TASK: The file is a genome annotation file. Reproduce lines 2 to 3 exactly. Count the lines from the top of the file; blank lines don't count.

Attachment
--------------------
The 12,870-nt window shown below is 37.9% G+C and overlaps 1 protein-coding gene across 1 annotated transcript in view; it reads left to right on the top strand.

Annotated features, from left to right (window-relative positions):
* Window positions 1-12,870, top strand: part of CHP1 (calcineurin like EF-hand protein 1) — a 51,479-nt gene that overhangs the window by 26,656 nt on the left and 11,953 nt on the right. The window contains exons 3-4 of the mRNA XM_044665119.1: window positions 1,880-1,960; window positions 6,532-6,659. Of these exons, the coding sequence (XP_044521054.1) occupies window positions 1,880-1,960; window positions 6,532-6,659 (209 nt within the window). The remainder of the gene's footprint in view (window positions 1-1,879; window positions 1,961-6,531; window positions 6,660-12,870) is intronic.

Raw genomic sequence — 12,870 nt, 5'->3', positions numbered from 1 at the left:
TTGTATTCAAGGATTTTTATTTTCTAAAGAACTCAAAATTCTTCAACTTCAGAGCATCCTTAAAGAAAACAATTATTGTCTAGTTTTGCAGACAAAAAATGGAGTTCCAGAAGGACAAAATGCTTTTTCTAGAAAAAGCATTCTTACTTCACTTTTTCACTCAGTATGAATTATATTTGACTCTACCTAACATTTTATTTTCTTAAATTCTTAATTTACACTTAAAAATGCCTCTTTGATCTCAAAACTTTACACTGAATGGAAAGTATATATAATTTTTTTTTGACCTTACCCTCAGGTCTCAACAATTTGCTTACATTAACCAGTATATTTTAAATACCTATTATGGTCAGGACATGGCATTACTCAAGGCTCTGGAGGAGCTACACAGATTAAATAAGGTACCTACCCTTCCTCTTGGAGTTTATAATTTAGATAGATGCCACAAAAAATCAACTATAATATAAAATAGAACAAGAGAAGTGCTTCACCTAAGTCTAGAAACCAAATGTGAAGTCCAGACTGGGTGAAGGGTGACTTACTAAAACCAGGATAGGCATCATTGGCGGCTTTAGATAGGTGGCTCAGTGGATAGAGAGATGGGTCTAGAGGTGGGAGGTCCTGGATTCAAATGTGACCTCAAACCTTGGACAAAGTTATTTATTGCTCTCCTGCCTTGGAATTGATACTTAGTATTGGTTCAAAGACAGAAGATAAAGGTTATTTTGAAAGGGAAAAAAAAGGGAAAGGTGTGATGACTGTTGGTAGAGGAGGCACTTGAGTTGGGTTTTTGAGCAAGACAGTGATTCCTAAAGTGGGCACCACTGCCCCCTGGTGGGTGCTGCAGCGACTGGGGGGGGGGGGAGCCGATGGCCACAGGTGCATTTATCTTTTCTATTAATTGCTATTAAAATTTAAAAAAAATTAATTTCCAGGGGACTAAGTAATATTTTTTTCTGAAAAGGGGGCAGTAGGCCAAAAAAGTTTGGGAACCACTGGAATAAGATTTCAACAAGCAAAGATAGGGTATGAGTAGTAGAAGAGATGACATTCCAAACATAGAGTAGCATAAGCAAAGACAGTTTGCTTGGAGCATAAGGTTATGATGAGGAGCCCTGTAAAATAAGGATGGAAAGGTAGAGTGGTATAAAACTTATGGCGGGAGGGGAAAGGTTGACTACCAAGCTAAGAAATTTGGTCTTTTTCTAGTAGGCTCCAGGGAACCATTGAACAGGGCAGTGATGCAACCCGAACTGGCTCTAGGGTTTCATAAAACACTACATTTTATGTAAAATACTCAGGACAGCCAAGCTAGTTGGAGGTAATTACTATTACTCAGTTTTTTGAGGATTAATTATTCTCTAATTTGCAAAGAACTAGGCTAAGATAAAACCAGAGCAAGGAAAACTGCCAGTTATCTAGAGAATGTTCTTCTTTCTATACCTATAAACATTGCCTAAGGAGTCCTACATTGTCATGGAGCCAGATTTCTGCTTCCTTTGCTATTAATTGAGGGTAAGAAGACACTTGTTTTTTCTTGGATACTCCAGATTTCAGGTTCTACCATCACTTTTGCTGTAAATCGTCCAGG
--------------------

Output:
Annotated features, from left to right (window-relative positions):
* Window positions 1-12,870, top strand: part of CHP1 (calcineurin like EF-hand protein 1) — a 51,479-nt gene that overhangs the window by 26,656 nt on the left and 11,953 nt on the right. The window contains exons 3-4 of the mRNA XM_044665119.1: window positions 1,880-1,960; window positions 6,532-6,659. Of these exons, the coding sequence (XP_044521054.1) occupies window positions 1,880-1,960; window positions 6,532-6,659 (209 nt within the window). The remainder of the gene's footprint in view (window positions 1-1,879; window positions 1,961-6,531; window positions 6,660-12,870) is intronic.